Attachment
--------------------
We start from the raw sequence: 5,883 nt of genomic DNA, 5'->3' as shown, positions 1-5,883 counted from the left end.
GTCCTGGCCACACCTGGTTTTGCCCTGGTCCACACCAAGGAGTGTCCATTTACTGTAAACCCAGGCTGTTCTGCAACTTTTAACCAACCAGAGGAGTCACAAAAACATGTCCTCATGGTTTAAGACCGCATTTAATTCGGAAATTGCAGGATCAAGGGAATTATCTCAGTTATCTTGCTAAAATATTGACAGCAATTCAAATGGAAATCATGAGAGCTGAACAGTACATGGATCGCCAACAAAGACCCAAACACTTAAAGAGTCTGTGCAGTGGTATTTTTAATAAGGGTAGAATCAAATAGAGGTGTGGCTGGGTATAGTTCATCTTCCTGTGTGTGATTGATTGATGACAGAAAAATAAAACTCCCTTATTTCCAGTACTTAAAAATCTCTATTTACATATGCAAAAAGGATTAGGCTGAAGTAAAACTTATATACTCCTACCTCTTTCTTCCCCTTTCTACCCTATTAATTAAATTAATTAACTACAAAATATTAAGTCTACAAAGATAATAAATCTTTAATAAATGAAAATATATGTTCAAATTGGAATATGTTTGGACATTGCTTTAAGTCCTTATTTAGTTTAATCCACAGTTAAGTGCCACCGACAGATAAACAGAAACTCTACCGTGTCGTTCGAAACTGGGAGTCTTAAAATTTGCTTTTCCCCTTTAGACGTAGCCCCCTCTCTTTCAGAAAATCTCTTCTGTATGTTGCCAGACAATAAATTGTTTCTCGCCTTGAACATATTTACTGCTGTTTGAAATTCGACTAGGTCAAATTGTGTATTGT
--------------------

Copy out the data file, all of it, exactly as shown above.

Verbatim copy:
We start from the raw sequence: 5,883 nt of genomic DNA, 5'->3' as shown, positions 1-5,883 counted from the left end.
GTCCTGGCCACACCTGGTTTTGCCCTGGTCCACACCAAGGAGTGTCCATTTACTGTAAACCCAGGCTGTTCTGCAACTTTTAACCAACCAGAGGAGTCACAAAAACATGTCCTCATGGTTTAAGACCGCATTTAATTCGGAAATTGCAGGATCAAGGGAATTATCTCAGTTATCTTGCTAAAATATTGACAGCAATTCAAATGGAAATCATGAGAGCTGAACAGTACATGGATCGCCAACAAAGACCCAAACACTTAAAGAGTCTGTGCAGTGGTATTTTTAATAAGGGTAGAATCAAATAGAGGTGTGGCTGGGTATAGTTCATCTTCCTGTGTGTGATTGATTGATGACAGAAAAATAAAACTCCCTTATTTCCAGTACTTAAAAATCTCTATTTACATATGCAAAAAGGATTAGGCTGAAGTAAAACTTATATACTCCTACCTCTTTCTTCCCCTTTCTACCCTATTAATTAAATTAATTAACTACAAAATATTAAGTCTACAAAGATAATAAATCTTTAATAAATGAAAATATATGTTCAAATTGGAATATGTTTGGACATTGCTTTAAGTCCTTATTTAGTTTAATCCACAGTTAAGTGCCACCGACAGATAAACAGAAACTCTACCGTGTCGTTCGAAACTGGGAGTCTTAAAATTTGCTTTTCCCCTTTAGACGTAGCCCCCTCTCTTTCAGAAAATCTCTTCTGTATGTTGCCAGACAATAAATTGTTTCTCGCCTTGAACATATTTACTGCTGTTTGAAATTCGACTAGGTCAAATTGTGTATTGT